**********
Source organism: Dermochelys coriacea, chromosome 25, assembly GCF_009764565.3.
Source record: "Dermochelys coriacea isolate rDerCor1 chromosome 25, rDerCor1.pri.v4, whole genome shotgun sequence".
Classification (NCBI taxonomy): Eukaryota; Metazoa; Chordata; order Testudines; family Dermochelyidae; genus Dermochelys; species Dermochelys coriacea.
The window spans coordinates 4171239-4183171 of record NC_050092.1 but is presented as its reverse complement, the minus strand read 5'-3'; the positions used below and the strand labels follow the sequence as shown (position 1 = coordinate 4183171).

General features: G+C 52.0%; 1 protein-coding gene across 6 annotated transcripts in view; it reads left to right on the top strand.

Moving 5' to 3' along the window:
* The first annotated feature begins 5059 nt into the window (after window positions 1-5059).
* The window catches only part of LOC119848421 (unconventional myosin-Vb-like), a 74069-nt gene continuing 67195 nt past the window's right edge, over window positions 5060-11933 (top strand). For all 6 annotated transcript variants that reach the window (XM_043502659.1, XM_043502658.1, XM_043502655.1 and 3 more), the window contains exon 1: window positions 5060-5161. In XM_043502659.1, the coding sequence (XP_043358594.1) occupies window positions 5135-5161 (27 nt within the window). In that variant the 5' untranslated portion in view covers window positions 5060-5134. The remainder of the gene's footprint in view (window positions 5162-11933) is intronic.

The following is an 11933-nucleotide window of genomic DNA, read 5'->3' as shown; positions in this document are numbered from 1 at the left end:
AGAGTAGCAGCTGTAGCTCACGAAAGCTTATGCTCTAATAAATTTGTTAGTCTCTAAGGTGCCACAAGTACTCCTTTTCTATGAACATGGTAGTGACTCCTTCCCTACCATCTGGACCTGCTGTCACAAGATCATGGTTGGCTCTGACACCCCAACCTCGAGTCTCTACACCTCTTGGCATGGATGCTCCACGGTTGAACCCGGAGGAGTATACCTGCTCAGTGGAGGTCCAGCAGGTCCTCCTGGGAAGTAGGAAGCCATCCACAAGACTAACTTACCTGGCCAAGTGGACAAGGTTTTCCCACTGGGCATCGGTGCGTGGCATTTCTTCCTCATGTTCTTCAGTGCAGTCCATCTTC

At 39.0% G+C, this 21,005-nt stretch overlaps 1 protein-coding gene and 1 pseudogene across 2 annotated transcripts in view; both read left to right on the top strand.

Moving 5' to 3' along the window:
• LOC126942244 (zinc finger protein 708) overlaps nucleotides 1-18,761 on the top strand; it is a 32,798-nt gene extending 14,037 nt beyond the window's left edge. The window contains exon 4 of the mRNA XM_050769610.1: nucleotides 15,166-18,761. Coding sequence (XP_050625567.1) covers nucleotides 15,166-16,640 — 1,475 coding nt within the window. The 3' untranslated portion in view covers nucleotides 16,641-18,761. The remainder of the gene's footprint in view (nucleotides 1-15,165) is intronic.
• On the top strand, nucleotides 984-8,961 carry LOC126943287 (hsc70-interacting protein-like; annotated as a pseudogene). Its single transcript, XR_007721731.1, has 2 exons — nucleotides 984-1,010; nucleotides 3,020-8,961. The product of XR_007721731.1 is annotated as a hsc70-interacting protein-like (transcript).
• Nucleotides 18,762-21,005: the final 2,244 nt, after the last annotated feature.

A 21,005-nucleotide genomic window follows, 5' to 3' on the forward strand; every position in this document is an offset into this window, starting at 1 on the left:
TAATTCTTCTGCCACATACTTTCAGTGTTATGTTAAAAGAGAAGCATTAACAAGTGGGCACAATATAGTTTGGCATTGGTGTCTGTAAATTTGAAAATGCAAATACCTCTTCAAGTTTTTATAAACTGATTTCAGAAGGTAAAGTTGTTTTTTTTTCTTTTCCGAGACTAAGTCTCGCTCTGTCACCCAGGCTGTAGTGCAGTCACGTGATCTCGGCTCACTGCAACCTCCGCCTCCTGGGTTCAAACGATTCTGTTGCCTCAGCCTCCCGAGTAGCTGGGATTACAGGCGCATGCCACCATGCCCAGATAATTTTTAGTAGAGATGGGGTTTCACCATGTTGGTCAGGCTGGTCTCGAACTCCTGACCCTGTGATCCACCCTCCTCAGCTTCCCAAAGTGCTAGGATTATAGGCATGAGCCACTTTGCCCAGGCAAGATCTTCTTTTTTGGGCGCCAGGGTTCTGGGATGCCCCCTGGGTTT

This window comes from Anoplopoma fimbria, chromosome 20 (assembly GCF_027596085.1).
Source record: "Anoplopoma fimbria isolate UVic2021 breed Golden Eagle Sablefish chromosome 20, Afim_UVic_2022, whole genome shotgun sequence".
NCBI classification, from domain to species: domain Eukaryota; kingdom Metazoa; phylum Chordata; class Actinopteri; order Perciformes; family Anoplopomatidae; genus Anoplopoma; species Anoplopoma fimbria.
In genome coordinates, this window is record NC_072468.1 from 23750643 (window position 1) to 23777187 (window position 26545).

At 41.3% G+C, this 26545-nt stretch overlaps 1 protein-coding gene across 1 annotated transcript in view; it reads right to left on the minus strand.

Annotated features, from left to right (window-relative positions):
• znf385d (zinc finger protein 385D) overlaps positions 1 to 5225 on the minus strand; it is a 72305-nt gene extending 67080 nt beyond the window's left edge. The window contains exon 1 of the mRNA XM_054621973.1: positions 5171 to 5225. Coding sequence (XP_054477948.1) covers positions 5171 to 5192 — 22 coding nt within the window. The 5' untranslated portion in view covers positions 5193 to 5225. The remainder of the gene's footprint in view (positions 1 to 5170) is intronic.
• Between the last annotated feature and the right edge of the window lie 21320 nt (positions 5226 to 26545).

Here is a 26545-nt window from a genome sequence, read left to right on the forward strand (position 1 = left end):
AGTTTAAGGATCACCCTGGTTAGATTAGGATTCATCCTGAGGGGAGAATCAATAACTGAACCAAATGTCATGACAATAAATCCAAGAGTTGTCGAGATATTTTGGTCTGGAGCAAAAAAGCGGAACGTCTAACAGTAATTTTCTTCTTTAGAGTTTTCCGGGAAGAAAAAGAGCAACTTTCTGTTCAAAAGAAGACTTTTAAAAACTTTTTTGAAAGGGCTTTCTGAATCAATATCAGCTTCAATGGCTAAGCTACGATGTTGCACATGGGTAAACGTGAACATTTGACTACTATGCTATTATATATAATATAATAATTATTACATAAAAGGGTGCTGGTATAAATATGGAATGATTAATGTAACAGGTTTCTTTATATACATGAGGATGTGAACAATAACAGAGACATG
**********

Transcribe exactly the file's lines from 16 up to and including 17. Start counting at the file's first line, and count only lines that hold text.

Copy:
A 21,005-nucleotide genomic window follows, 5' to 3' on the forward strand; every position in this document is an offset into this window, starting at 1 on the left:
TAATTCTTCTGCCACATACTTTCAGTGTTATGTTAAAAGAGAAGCATTAACAAGTGGGCACAATATAGTTTGGCATTGGTGTCTGTAAATTTGAAAATGCAAATACCTCTTCAAGTTTTTATAAACTGATTTCAGAAGGTAAAGTTGTTTTTTTTTCTTTTCCGAGACTAAGTCTCGCTCTGTCACCCAGGCTGTAGTGCAGTCACGTGATCTCGGCTCACTGCAACCTCCGCCTCCTGGGTTCAAACGATTCTGTTGCCTCAGCCTCCCGAGTAGCTGGGATTACAGGCGCATGCCACCATGCCCAGATAATTTTTAGTAGAGATGGGGTTTCACCATGTTGGTCAGGCTGGTCTCGAACTCCTGACCCTGTGATCCACCCTCCTCAGCTTCCCAAAGTGCTAGGATTATAGGCATGAGCCACTTTGCCCAGGCAAGATCTTCTTTTTTGGGCGCCAGGGTTCTGGGATGCCCCCTGGGTTT